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Osteonecrosis Symptoms

Osteonecrosis (ON) is a disease that affects the bone and leads to the breakdown of the bone. Literally, the term means death of bone (osteo = bone, necrosis = death).

The disease affects the hip, knee and ankle joints. However, osteonecrosis of the hip accounts for more than 90 percent of all osteonecrosis cases.

Approximately 10,000 to 20,000 people develop osteonecrosis in the U.S. This disease primarily develops in people between the ages of 20 and 40. The average age is 38. If you are healthy, your chances of developing osteonecrosis are quite small.

Children and teenagers can develop a form of osteonecrosis called Legg-Calve-Perth's disease. The top or head of the femur (thighbone) loses circulation and the bone cells die. The bone becomes soft and liable to collapse under pressure. After a period of time, the head of the femur will heal in the collapsed position leading to stiffness and pain.

Causes of Osteonecrosis Symptoms

There are two primary forms of osteonecrosis: post-traumatic and non-traumatic. A minor injury will not cause ON and even most major traumas do not result in the disease. Fractures where the blood vessels to a section of the bone are damaged have a chance of resulting in ON.

Non-traumatic osteonecrosis is associated with other diseases such as lupus, kidney and liver disease, sickle-cell disease, gout and clotting disorders. Drinking large amounts of alcohol and receiving high-dosage shots of cortisone can also increase your chances of developing the disease. However, over 30 percent of all people who develop osteonecrosis are otherwise healthy. Doctors do not know why those people develop the condition.

Despite what caused the disease to develop, whether it was due to an injury or an existing condition, the symptoms and course of the disease are similar.


Osteonecrosis Symptoms

The first symptoms commonly are pain and aching in the affected joint when it is being used. The symptoms will start out slowly but will increase over time. Stiffness and limping becomes common. The pain will be most likely concentrated in the groin area in hip cases.

Unfortunately, by the time most people feel the first symptoms the disease has already progressed. Your doctor will be able to use x-ray to diagnose the disease. The x-ray will be able to show the area of the bone that is involved. In the earliest stages of the disease, however, x- ray will not detect ON. In addition to x-ray, your physician may use a tool called Magnetic Resonance Imaging (MRI) to detect ON. MRIs are able to find tissue changes. A CAT scan, which is series of x-rays projected in a three dimensional figure, may also be used to diagnose ON.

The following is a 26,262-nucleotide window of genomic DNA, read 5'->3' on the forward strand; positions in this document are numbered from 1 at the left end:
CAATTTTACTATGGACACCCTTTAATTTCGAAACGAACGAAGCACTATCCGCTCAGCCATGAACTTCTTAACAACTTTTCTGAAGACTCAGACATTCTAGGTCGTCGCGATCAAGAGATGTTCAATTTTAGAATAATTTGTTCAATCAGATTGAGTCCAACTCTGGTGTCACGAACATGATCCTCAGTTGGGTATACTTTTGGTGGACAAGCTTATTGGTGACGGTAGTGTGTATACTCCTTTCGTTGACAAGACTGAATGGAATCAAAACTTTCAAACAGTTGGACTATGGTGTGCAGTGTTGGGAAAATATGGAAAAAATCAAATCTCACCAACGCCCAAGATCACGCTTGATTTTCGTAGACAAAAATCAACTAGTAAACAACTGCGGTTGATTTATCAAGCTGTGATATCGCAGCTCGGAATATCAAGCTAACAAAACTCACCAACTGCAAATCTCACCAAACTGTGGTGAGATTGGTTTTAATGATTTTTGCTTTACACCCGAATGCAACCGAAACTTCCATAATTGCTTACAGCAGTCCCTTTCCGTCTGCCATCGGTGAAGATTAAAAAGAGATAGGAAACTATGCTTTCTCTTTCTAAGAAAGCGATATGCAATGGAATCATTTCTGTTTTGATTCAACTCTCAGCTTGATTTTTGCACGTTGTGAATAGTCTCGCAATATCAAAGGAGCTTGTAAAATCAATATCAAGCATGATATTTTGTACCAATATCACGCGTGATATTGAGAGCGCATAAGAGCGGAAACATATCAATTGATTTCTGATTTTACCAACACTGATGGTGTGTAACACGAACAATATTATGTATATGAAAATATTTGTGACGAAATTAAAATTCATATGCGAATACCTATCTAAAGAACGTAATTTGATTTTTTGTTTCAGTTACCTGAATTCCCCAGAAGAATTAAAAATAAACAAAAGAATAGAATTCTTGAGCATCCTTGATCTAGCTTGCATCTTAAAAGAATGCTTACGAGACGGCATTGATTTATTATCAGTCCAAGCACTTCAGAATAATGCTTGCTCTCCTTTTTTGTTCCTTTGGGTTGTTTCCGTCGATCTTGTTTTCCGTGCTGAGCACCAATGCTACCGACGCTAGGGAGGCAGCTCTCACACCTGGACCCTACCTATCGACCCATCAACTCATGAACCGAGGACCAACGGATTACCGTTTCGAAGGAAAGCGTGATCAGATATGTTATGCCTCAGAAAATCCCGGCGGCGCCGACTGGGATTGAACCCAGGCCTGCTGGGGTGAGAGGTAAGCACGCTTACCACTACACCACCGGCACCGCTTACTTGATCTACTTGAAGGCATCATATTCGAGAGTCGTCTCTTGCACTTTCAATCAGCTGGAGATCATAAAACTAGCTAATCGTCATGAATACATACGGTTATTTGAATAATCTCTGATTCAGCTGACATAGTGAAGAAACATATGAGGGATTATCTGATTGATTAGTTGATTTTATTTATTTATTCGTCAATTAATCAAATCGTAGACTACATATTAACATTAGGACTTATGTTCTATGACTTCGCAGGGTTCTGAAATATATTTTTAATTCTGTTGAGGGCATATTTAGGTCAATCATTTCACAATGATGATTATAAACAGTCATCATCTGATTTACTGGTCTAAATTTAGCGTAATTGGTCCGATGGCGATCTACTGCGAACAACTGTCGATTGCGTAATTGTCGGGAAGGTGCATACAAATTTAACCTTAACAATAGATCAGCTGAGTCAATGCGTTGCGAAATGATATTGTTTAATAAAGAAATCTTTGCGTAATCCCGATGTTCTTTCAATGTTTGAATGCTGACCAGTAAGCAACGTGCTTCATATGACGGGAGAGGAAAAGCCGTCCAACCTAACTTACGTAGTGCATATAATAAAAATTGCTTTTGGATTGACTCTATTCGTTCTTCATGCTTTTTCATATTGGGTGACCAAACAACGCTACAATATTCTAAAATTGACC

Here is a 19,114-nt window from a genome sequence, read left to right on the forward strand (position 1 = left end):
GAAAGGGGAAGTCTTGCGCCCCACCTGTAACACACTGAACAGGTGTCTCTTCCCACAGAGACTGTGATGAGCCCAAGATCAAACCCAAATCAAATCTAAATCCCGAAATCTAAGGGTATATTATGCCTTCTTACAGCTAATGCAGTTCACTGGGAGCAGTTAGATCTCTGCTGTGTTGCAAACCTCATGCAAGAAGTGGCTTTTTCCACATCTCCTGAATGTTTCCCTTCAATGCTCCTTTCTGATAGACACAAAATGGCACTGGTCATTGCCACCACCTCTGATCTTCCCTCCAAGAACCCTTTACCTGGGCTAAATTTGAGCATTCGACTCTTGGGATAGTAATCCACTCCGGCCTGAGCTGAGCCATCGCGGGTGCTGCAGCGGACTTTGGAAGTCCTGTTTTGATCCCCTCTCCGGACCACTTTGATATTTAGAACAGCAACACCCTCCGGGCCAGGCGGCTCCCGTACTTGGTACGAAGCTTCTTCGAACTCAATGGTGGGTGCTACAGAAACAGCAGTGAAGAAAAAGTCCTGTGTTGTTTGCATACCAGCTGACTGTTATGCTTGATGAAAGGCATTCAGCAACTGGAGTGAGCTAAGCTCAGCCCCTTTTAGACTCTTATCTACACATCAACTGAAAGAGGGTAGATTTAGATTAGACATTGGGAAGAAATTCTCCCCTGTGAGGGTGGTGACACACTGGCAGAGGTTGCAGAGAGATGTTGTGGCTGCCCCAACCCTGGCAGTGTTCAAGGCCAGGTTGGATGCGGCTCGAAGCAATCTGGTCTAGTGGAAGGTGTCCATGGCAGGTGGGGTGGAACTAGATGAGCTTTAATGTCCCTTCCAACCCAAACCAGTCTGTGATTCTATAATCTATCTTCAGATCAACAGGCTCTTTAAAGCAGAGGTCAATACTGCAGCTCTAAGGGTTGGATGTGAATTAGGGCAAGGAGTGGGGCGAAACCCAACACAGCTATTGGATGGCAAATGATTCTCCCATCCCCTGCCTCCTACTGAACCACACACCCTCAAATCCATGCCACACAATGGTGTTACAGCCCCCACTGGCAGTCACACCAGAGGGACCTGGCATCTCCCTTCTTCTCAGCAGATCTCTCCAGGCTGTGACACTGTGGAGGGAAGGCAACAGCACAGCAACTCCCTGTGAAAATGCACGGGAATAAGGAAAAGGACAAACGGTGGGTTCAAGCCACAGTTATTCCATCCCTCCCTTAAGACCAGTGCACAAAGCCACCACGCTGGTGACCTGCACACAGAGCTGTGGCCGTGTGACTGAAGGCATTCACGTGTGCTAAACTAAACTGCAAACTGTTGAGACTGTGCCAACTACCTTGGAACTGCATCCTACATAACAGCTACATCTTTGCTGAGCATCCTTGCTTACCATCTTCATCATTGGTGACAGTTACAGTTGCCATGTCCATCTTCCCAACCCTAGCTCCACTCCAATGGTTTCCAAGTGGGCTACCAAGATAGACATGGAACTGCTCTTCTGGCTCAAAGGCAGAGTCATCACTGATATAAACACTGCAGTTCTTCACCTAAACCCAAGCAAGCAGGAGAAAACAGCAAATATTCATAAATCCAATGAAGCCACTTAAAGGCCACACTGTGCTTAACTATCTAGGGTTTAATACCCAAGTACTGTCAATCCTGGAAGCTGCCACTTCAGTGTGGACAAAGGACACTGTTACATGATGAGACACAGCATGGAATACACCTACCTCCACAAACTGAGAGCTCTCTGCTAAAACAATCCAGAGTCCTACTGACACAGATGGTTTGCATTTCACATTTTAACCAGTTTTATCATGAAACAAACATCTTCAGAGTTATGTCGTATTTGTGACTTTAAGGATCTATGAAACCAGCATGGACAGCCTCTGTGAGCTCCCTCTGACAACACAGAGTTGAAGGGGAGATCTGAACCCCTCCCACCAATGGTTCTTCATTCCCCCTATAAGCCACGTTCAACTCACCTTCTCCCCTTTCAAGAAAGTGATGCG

Treatments of Osteonecrosis and Osteonecrosis Symptoms

If the disease has progressed without detection for a long period of time, it will be harder to treat and save the joint. Since osteonecrosis of the hip is by the far the most prevalent, the following surgical treatments pertain to hip joints.

Non-surgical treatment options include the use of walkers and crutches. These devices can help manage the pain while at the same time protect the joint until surgery. In addition, the use of walkers and crutches can stop the progression of the disease while other associated medical conditions are treated. However, this is not a long-term solution and surgery is usually recommended. Today, joint replacements are largely successful but when at all possible, your physician will try to save the original hip.

There are several surgical treatment options for osteonecrosis, including:

  • Core decompression -- This simple procedure is used in mild to moderate cases. A hole is created in the bone and a part of the bone is removed from the hip area. The use of crutches is necessary for 6 weeks after the procedure to avoid fracturing the bone.
  • Bone grafting -- The dead bone is removed and a bone graft is put in its place. The bone graft is taken from the patient or from a bone bank. Crutches and/or walkers will need to be used for up to a year to help the healing process.
  • Vascularized bone grafting -- Similar to above procedure, the dead bone is removed and a bone graft is put in its place. The difference is that in vascularized bone grafting the bone graft comes with its own blood vessels. The body then doesn’t have to create a fresh blood supply.
  • Osteotomy -- This procedure is not commonly performed, but may be used in special cases. The bone is cut below the infected area and turned so that another portion of the bone that is not affected by ON is the new weight- bearing area.
  • Femoral head resurfacing -- A metal head is placed over the original femoral head to slow the progression of the disease. Over time, a complete femoral head replacement will need to be performed.
  • Femoral head replacement -- The femoral head is replaced and a stem is placed inside the femoral bone.
  • Total hip replacement -- Once the disease has progressed to the point the hip socket is affected, a total hip replacement may be necessary. Hip replacements are usually successful. The downside is that with today’s technology, a total hip replacement may not last as long as the life of the patient. That is why surgeons will wait to perform the operation until it is absolutely necessary.

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